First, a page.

In jewellery, Crossfor’s Dancing Stone crystals are a cut above the rest
Crossfor has succeeded in creating a diamond setting with a glitter that flickers in a way that has never been seen before
Country Business Reports interviews and articles by Discovery Reports www.discoveryreports.com
Of all the highly coveted precious stones in the world, diamonds hold the ultimate allure in beauty, rarity and luxury because of their sparkling brilliance. One Japanese jewellery company – Crossfor – has succeeded in creating a diamond setting with a glitter that flickers in a way that has never been seen before.
When Crossfor CEO Hidetaka Dobashi started a jewellery trading company in 1980 sourcing Thai sapphires, rubies and Indian diamonds, he was not aware that he would one day invent a gemstone cutting technology that would become the cornerstone of innovative diamond-inspired jewel designs patented around the world. This technology would also become the foundation of a flourishing business that would survive two economic recessions 38 years later.
In 2001, after three years of research and development spurred by the need to survive Japan’s economic bubble of the 1990s, Dobashi obtained a patent for the Crossfor Cut. An original 46-faceted cutting technique, the Crossfor Cut is precisely designed to create a cross-shaped glitter effect with outstanding brilliance in the centre of a gemstone.
In gemmology, precious stones such as diamonds are only as brilliant as their ability to reflect light – a property known as the cut. From basic round shapes, ovals, square cushions and rectangles to more complex hearts, tear-shaped pears and eye-shaped marquise forms, skilfully and beautifully cut diamond shapes reflect as much light as possible in a way that directly affects the value of the final crystal.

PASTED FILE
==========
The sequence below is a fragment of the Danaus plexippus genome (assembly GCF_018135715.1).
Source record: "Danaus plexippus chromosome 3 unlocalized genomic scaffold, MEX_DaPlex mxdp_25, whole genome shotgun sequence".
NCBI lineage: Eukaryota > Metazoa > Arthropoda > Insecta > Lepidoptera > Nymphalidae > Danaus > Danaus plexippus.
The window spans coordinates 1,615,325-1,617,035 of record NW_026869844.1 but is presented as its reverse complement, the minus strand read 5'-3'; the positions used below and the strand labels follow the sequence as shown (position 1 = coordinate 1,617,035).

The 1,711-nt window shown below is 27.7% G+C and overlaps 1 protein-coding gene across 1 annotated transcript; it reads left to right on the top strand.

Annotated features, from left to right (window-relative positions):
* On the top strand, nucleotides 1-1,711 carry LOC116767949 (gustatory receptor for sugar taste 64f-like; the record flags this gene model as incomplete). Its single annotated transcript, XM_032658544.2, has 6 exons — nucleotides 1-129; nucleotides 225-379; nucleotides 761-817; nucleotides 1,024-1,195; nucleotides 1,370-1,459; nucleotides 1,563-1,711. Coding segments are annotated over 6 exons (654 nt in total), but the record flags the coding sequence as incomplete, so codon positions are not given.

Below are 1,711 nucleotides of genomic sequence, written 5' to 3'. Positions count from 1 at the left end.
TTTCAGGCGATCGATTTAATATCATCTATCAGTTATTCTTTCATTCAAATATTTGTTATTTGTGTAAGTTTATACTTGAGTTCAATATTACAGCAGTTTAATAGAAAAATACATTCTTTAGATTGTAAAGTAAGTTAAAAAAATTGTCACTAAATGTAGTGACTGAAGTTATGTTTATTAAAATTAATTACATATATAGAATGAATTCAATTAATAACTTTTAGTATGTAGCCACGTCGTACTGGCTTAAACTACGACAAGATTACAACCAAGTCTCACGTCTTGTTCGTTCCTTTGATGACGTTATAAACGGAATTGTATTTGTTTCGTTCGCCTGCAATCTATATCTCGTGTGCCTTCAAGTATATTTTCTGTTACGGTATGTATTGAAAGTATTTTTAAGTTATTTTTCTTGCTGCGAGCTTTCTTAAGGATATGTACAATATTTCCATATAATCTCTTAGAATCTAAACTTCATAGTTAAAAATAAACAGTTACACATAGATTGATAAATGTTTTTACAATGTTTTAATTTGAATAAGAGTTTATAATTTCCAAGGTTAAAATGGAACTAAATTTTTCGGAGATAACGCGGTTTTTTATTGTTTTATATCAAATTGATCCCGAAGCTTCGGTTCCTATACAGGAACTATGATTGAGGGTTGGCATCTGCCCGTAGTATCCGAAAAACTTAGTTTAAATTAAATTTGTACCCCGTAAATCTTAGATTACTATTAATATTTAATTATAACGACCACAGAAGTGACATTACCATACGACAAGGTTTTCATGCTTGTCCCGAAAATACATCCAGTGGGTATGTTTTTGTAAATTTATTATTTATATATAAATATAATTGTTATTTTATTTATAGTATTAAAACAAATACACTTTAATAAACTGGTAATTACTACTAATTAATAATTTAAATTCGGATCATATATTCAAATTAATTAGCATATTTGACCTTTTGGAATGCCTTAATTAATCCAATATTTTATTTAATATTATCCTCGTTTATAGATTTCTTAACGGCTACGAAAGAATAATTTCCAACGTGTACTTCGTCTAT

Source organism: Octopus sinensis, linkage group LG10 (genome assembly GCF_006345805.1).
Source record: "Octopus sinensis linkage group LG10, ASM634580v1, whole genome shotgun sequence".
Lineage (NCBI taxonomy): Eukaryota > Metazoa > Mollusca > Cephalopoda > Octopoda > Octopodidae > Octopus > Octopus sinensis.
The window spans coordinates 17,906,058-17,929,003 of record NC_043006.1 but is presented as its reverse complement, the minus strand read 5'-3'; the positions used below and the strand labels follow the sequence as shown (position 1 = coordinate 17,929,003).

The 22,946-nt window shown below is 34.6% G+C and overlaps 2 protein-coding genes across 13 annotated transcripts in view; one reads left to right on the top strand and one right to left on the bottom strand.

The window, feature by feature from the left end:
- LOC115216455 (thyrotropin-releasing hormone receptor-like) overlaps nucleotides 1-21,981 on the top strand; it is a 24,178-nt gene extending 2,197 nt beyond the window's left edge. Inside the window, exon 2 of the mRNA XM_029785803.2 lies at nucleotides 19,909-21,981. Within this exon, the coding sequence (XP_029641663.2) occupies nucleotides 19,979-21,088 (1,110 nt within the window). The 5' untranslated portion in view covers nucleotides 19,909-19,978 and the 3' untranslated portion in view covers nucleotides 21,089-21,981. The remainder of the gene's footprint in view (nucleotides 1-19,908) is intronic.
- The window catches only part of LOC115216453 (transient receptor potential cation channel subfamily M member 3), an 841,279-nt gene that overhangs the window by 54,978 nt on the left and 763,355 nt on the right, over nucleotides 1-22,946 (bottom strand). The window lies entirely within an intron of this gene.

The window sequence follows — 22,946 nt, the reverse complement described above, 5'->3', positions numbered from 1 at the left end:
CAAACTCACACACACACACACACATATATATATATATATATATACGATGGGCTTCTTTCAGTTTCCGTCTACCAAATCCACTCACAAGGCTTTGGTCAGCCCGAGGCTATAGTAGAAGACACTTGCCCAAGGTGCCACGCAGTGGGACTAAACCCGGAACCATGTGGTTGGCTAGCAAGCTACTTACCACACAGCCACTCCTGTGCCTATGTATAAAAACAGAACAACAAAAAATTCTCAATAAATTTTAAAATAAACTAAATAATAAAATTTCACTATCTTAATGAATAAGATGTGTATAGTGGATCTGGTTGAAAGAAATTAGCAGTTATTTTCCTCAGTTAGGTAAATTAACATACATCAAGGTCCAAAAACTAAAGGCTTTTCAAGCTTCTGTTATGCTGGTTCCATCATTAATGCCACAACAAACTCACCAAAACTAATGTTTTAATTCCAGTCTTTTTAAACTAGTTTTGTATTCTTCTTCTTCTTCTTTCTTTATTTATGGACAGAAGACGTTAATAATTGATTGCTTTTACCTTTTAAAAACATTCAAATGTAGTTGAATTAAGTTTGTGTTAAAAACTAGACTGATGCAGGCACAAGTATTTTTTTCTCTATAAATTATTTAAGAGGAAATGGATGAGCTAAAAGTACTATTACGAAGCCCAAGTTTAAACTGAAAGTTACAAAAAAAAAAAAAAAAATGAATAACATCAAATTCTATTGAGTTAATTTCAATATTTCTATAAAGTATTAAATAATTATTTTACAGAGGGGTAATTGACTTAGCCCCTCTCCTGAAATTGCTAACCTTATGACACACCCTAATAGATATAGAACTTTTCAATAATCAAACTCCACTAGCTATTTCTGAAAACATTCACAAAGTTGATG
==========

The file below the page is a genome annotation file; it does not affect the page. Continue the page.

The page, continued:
Today, Crossfor is listed on the Tokyo Stock Exchange, and has its own line of jewellery brands sold exclusively in Japan.
Offering its one-of-a-kind cutting technology and designs as an original equipment manufacturer and supplier to jewellery producers and prestigious brands at home and abroad, Crossfor has been praised for another patented innovation that produces diamonds which the company believes showcase “the best glitter in the world”.
“I believe that the diamond is the best precious stone to work with because of its brilliance,” Dobashi says. “If a diamond shakes or moves constantly, that brilliance is reflected much better. This concept inspired the creation of the Dancing Stone – the first of its kind on the market.”
Using the Crossfor Cut technique, the Dancing Stone setting converts the slightest movement of the wearer into energy that makes the diamond swing and flicker incessantly – resulting in a crystal that never stops glittering on one’s neckline with gentle, minute and elegant dance-like movements.
The mechanism offers infinite design possibilities such as Crossfor’s upcoming Dancing Stone Donut, which will allow the dancing stone setting to be applied to a wider range of consumer products such as sunglasses. The Dancing Stone setting and cutting technique can also be applied to other diamond-like gemstones such as cubic zirconia.
“Many people think that innovation in jewellery and accessories basically means new fashions and new designs, but these are just changes in styles,” Dobashi says. “The technology doesn’t change at all, but Dancing Stone is different. It’s a young concept in jewellery that is only just beginning to grow.”
With an expanding network of agents across Asia-Pacific in China, India, Vietnam and Thailand, and in Europe through France, Crossfor aims to grow its international sales from 30 per cent of its revenues to 70 per cent over the next few years. It also seeks to attract agents from the United States and attend more trade shows to showcase its technologies and solutions.
“Markets everywhere are changing a lot and very quickly,” Dobashi says.
“We welcome collaborations with partners and brands big or small. I want to share our technique all over the world and to see young women and men happily wearing our dancing stones – whether as pendants, rings, earrings or sunglasses.”